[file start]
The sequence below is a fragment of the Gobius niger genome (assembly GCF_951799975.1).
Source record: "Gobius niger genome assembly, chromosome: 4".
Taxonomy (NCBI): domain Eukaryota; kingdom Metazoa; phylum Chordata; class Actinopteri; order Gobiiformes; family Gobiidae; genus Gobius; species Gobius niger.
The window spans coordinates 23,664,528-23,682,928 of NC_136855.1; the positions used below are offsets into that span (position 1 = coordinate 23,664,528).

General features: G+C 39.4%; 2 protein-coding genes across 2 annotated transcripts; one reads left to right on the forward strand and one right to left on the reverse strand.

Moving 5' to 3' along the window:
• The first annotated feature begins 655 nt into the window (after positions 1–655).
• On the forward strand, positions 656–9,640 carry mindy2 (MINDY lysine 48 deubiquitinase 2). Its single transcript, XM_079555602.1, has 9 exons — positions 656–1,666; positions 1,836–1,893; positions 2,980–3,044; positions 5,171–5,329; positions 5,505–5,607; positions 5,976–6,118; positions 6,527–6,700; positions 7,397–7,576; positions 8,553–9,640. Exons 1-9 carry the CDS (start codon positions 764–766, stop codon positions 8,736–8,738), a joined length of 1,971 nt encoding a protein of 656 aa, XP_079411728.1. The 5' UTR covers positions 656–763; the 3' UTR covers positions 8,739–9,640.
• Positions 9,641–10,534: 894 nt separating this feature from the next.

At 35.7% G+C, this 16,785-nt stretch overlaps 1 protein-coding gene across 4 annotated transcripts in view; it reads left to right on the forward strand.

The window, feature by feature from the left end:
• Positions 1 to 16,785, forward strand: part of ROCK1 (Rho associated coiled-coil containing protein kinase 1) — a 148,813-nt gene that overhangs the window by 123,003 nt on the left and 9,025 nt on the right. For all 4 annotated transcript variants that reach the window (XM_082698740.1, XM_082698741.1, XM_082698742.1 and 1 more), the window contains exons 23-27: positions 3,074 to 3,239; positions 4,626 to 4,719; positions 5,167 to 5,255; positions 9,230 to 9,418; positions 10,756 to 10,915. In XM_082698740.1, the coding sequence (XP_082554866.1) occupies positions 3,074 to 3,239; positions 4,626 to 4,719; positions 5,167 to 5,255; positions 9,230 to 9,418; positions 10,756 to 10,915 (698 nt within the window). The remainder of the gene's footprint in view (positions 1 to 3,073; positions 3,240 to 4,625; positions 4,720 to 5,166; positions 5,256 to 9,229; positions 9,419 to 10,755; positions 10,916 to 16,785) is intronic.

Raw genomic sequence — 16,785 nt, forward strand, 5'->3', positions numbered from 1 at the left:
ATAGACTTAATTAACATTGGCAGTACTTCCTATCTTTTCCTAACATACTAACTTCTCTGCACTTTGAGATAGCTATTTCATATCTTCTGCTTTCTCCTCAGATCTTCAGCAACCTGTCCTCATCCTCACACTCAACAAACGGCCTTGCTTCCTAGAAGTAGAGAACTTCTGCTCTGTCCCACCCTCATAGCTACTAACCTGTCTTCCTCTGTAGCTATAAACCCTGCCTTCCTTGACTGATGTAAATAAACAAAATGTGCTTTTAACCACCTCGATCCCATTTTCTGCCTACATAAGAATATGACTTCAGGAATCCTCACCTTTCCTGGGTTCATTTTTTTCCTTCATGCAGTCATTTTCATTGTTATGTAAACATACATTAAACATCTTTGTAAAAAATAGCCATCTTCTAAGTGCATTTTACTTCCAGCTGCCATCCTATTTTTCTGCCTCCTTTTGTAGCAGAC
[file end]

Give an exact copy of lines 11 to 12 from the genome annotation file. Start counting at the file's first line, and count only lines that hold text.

The window, feature by feature from the left end:
• Positions 1 to 16,785, forward strand: part of ROCK1 (Rho associated coiled-coil containing protein kinase 1) — a 148,813-nt gene that overhangs the window by 123,003 nt on the left and 9,025 nt on the right. For all 4 annotated transcript variants that reach the window (XM_082698740.1, XM_082698741.1, XM_082698742.1 and 1 more), the window contains exons 23-27: positions 3,074 to 3,239; positions 4,626 to 4,719; positions 5,167 to 5,255; positions 9,230 to 9,418; positions 10,756 to 10,915. In XM_082698740.1, the coding sequence (XP_082554866.1) occupies positions 3,074 to 3,239; positions 4,626 to 4,719; positions 5,167 to 5,255; positions 9,230 to 9,418; positions 10,756 to 10,915 (698 nt within the window). The remainder of the gene's footprint in view (positions 1 to 3,073; positions 3,240 to 4,625; positions 4,720 to 5,166; positions 5,256 to 9,229; positions 9,419 to 10,755; positions 10,916 to 16,785) is intronic.